As its title indicates, the series, which began in February, has featured numerous speakers’ reflections on the WPS Agenda, which began with the passage on October 31, 2000, of UN Security Council Resolution 1325 on Women and Peace and Security. Since that date this agenda has inspired a range of activities, in the United Nations (as depicted in this UN Women 20-year  timeline) and other international organizations, and also in nongovernmental organizations and academia.

Amann’s contribution to the series benefited greatly from the team of Georgia Law student researchers with whom she worked this summer: Zoe Ferguson (JD’20), 3L Charles Wells, and 2Ls Courtney Hogan and Michael Ramirez.

This seminar focused not on women, but on an adjunct constituency cited in Resolution 1325; that is, on children. Here’s the abstract:

UN Security Council Resolution 1325 on Women, Peace and Security contains more than a dozen mentions of young people; to be precise, it refers twice to “women and children” and more than a dozen times to “women and girls.” Since the resolution’s adoption 20 years ago this week, many initiatives have arisen to combat conflict-related harms to children. These include the Children and Armed Conflict Agenda launched by Security Council Resolution 1612 (2005) and other inter- and non-governmental efforts. This seminar will evaluate the WPS resolution, 20 years on, as a child-rights instrument. Consideration of the interim initiatives will help frame that assessment, as will evolving understandings of children’s sexual and gender identities, of children’s agency and children’s autonomy – all factors that may counsel against too-quick conjoinments of “children,” or “girls,” with “women.”

A rich set of questions followed the presentation. Moderating was Dr Catherine O’Rourke, Senior Lecturer in Human Rights/International Law at Ulster Law and TJI’s Gender Research Coordinator.

The seminar is available as a PowerPoint presentation and as an audio podcast at TJI’s Apple and Spotify accounts.

(cross-posted from Diane Marie Amann)

Georgia Law Professor Durkee talks on business, global governance at ILW 2020

Professor Melissa J. “MJ” Durkee, the Allen Post Professor of Law here at the University of Georgia School of Law, was among the scholars and practitioners who took part in a panel entitled “Business Engagement in Global Governance” during International Law Weekend, the 99th Annual Meeting of the American Branch of the International Law Association. Typically held in New York City, because of the coronavirus pandemic this year’s ILW took place online.

Here’s the panel description:

Many international organizations are now partnering with business groups, seeking expertise, corporate engagement with important issues, and funds. While public-private partnerships can seem indispensable, the danger of undue influence is real. This roundtable will discuss cutting-edge efforts by international organizations to capture benefits of business participation while restraining harms, and how past experience may offer lessons for future challenges.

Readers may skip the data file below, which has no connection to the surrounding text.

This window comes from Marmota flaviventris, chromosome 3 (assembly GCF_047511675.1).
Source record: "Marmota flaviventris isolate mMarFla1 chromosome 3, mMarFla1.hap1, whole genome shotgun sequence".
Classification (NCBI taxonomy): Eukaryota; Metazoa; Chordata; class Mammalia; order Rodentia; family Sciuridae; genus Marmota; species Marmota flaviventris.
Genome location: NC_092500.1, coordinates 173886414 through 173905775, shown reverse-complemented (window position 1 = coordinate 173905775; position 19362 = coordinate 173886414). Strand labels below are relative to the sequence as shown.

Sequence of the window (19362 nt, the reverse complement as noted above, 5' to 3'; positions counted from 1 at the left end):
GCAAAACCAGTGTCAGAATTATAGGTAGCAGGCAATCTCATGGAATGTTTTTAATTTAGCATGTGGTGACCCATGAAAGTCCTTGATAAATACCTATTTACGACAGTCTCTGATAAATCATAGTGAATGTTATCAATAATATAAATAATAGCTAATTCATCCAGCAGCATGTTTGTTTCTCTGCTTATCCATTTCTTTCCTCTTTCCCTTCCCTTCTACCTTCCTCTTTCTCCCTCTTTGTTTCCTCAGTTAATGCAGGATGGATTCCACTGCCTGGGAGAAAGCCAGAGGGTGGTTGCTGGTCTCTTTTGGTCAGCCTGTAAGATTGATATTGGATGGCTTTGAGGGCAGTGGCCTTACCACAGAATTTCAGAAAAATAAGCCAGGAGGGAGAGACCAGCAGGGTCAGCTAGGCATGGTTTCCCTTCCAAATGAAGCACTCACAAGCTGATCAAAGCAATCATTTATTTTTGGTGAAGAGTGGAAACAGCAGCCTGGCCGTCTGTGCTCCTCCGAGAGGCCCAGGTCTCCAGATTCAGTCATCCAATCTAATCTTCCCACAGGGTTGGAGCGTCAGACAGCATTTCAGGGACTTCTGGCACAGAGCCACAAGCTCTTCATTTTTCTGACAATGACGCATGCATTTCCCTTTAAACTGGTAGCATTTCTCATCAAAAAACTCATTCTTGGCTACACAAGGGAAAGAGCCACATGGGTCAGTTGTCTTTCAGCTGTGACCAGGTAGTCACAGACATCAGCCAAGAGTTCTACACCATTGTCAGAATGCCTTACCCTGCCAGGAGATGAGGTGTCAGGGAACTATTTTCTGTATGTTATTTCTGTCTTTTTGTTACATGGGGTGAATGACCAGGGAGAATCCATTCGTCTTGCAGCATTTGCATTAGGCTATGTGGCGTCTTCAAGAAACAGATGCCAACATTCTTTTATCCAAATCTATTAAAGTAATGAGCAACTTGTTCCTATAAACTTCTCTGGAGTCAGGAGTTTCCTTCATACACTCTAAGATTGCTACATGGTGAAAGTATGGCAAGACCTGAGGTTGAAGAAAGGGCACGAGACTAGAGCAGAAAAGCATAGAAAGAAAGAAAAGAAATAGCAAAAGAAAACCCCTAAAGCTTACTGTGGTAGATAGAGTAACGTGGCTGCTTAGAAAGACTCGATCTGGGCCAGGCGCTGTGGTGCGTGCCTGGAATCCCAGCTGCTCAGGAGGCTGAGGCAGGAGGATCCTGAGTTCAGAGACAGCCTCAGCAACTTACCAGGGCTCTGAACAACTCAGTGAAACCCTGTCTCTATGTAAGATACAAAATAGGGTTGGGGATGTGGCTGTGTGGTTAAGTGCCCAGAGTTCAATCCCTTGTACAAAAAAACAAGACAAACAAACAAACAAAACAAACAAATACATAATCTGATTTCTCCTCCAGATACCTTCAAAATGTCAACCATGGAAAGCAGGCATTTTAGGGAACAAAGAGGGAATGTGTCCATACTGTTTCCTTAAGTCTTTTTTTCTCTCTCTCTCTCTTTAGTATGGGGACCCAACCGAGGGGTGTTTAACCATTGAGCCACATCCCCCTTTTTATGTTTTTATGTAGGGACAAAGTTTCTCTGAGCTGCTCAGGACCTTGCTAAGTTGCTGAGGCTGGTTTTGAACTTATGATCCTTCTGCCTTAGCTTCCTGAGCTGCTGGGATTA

Joining Durkee in discussing these issues were Igor da Silva Barbosa, First-Secretary at the Permanent Mission of Brazil to the United Nations Office in Geneva; Professor Kristina Daugirdas, University of Michigan Law School; and Nancy Thevenin, General Counsel of the United States Council for International Business. Dr. Ayelet Berman, Senior Fellow at the Centre for International Law, National University of Singapore, served as moderator.

Georgia Law alumna Lauren Brown publishes on “Legal Answer to the China Question” in NATO Legal Gazette

“Partnership, Not Pivot: NATO’s Legal Answer to the China Question” is the title of an article by Georgia Law alumna Lauren Brown, just published at 41 NATO Legal Gazette 27-45 (2020). The essay appears in an issue devoted to the subject of “Legal Aspects of Innovation.”

Brown wrote the article while serving in Spring 2019 as a full-semester NATO Legal Extern in Mons, Belgium, an experience she described in a prior post.

With reference to NATO, the North Atlantic Treaty Organization (NATO), Brown’s Legal Gazette essay asserts:

“[T]he Organization is falling behind in addressing the multipolar reality that has defined the geopolitical landscape since the early twenty-first century. This multipolar world features as primary influencers the United States, the Russian Federation, and the People’s Republic of China. And it requires NATO to undertake innovation in its strategy; in particular, to broaden its partnership initiatives formally to include China.”

The essay proceeds to outline multiple ways by which such a partnership might be forged, and concludes that “NATO’s future relevance is contingent upon its ability to directly and formally engage China in a meaningful cooperative partnership.”

Brown earned her Georgia Law J.D. degree magna cum laude in 2019. Since then, she has practiced as an Associate in the International Trade Practice at the Washington, D.C., office of the global law firm Squire Patton Boggs.